Assuming that the people around me actually know what they're doing and have reasons for why they're doing it they way they are.
posted by Lexica at 6:37 PM on December 2, 2017 [18 favorites]


Don't yield on a sidewalk or in a hallway. Especially if you're female (or perceived as such.) This one blew my mind when I finally noticed it.
posted by workerant at 9:56 PM on December 2, 2017 [9 favorites]


Automatically ssuming that if someone else (especially someone somehow higher than me in some hierarchy or other, or someone I consider intelligent) says the answer is X and I say it's Y, that they're right and I'm wrong.
posted by rhiannonstone at 10:05 PM on December 2, 2017 [2 favorites]


Waiting for permission.
posted by rpfields at 11:09 PM on December 2, 2017 [5 favorites]


Giving up power isn't always a bad thing, either - might help you brainstorm if you remember that, e.g. we give the police power by calling them instead of being vigilantes. Any time you follow a rule, you're giving power. Sometimes this is because it's better than the alternative - the IRS *has* the power to garnish your wages through the courts, so it's usually a good idea to *give* them the power of collecting your taxes every April by submitting a return. Often it's because that's just "how society works" and part of being a good citizen, like avoiding vigilantism or not driving without a license.

But it's good to be aware of those rules you're following and why you want to follow them, so that you can be the one making choices and not just habitually doing whatever a doctor says, whatever a person in uniform says, etc.
posted by Lady Li at 11:16 PM on December 2, 2017 [2 favorites]


To add to what Lady Li says - sticking to your principles is a form of power, sometimes.

Recently I made a promise to someone, realized they were screwing me over, and then when they called me on the promise I did what I said I’d do.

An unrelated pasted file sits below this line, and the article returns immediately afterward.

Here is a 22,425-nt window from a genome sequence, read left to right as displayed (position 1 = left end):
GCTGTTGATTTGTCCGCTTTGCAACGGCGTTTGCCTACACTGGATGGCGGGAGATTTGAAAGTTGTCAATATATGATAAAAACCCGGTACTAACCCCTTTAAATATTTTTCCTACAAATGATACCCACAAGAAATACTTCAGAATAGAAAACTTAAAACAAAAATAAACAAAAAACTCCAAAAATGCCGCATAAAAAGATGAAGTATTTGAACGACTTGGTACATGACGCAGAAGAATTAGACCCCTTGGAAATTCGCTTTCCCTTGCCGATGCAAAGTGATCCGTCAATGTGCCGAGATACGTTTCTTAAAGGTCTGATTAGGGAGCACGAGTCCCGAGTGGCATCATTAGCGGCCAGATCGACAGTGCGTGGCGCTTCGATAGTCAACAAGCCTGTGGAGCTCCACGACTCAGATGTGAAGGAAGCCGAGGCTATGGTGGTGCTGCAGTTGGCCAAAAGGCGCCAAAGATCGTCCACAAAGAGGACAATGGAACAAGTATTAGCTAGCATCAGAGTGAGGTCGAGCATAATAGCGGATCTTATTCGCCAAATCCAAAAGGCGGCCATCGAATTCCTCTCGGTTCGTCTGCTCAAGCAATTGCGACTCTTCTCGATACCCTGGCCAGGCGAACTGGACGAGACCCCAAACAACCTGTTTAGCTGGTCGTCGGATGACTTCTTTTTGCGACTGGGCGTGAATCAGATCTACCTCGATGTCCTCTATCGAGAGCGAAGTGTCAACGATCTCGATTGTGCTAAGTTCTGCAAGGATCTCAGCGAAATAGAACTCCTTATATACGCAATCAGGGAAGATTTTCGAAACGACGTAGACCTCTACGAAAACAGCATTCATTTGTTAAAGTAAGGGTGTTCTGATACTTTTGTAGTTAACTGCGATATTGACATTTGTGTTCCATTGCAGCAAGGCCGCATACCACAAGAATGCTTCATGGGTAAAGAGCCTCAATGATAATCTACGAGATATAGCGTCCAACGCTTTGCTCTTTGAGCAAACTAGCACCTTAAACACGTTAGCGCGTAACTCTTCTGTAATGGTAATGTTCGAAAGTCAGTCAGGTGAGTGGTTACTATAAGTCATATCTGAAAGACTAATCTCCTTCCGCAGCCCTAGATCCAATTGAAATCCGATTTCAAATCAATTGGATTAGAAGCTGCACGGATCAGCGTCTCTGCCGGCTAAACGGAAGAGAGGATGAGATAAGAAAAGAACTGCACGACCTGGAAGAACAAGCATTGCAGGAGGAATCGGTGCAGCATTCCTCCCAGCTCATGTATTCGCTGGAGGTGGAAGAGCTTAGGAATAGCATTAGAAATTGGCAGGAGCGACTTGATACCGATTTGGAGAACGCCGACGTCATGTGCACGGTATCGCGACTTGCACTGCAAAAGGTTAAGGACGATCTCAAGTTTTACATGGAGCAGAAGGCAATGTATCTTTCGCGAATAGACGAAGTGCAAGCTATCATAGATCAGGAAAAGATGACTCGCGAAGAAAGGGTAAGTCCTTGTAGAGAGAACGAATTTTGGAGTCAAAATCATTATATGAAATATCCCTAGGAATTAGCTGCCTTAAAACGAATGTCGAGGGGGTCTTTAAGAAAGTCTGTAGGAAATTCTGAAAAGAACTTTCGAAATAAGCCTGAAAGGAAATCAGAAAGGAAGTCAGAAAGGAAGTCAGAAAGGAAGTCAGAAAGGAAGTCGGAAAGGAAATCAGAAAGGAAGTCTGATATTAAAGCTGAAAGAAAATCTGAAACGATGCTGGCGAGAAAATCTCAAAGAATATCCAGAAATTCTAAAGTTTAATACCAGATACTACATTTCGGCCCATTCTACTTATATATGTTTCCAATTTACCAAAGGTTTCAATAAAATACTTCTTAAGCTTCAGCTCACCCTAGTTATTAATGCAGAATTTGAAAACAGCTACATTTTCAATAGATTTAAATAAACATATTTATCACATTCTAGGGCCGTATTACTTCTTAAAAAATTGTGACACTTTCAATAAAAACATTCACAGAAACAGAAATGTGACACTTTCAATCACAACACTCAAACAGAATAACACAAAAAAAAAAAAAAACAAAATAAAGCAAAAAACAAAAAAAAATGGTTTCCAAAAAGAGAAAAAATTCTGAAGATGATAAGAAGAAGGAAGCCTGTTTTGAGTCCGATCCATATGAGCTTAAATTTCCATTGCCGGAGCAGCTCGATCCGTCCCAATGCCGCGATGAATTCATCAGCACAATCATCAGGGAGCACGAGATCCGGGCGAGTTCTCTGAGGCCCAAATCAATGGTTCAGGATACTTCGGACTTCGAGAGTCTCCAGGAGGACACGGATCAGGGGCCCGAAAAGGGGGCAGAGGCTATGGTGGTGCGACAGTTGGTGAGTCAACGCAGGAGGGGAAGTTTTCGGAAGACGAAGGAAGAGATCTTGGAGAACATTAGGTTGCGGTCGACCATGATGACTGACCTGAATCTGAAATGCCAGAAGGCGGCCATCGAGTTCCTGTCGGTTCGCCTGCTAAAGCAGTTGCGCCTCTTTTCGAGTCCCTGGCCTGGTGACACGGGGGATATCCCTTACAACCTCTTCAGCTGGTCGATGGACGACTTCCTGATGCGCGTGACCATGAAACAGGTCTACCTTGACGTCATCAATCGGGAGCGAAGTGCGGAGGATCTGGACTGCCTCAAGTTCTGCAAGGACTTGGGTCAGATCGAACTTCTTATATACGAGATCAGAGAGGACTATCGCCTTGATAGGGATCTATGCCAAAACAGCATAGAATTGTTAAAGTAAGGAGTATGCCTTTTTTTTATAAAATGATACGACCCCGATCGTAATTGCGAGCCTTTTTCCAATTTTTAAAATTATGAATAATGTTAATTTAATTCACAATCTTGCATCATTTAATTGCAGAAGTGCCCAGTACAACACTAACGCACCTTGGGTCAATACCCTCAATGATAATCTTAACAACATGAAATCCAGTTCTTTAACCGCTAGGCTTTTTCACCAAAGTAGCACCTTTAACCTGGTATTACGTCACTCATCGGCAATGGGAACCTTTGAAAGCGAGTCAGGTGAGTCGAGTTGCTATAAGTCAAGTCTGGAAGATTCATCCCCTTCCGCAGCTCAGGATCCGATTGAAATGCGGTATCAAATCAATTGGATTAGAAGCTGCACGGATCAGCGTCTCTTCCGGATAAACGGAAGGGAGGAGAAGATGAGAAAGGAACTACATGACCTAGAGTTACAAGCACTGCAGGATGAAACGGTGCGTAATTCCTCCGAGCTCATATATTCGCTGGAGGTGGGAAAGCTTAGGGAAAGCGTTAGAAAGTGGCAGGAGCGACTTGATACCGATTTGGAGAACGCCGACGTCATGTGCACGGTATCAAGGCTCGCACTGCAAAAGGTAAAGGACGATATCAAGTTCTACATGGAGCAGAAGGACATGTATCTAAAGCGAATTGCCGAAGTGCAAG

The whole world will tell you how despicable that’s supposed to be, and how I’m letting myself be bullied. But, a big core value of mine is that I keep my promises. In this case, I thought that the fact they weren’t keeping their promises to me was neither here nor there (in other cases it might be the most important thing).

I didn’t enjoy following through but I felt that it was right even though average morality would say otherwise. To me, that felt like hanging onto my power even though it looked like the opposite.
posted by tel3path at 1:15 AM on December 3, 2017 [1 favorite]


It's funny, the first cases that came to my mind were positive!

Cases where I started out thinking I needed to take complete responsibility for something but instead ended up leaving it to someone else, they did better than I would have, and it was a burden off my shoulders.....
posted by floppyroofing at 7:44 AM on December 3, 2017 [1 favorite]


taking on obligations ("volunteer" work) without weighing what was in it for me and mine.
posted by fingersandtoes at 12:35 PM on December 3, 2017 [2 favorites]


Everything is my fault.
When you're about to run into someone on the street, you're always the one that moves.
Apologizing for anything and everything regardless of whether or not you had anything to do with it or whether or not you are actually sorry or guilty.
Basing everything you do on "what would (name) say?"
Feeling like you have to do anything and everything someone else asks.
posted by jenfullmoon at 9:20 PM on December 3, 2017 [1 favorite]


Giving an institution the power to judge me - and therefore control my actions/goals - based on my vague guess of what the institution's values are.
In grad school: "They (academics) think that since becoming a university professor is a great success anybody who doesn't become a professor is a failure" --> "if I don't do X they'll think I'm stupid" --> judging myself for not wanting the same things the institution wants --> institution has the power to tell me what I should want.
posted by aimedwander at 7:41 AM on December 4, 2017 [1 favorite]


taking a job that didn't play to my strengths, so that no amount of effort was ever really going to make me excellent at it and I was always apologizing and playing catch-up.
posted by fingersandtoes at 10:53 AM on December 4, 2017 [3 favorites]


the years and years and years of feeling bad about my body because it wasn't thin.
posted by fingersandtoes at 10:54 AM on December 4, 2017 [3 favorites]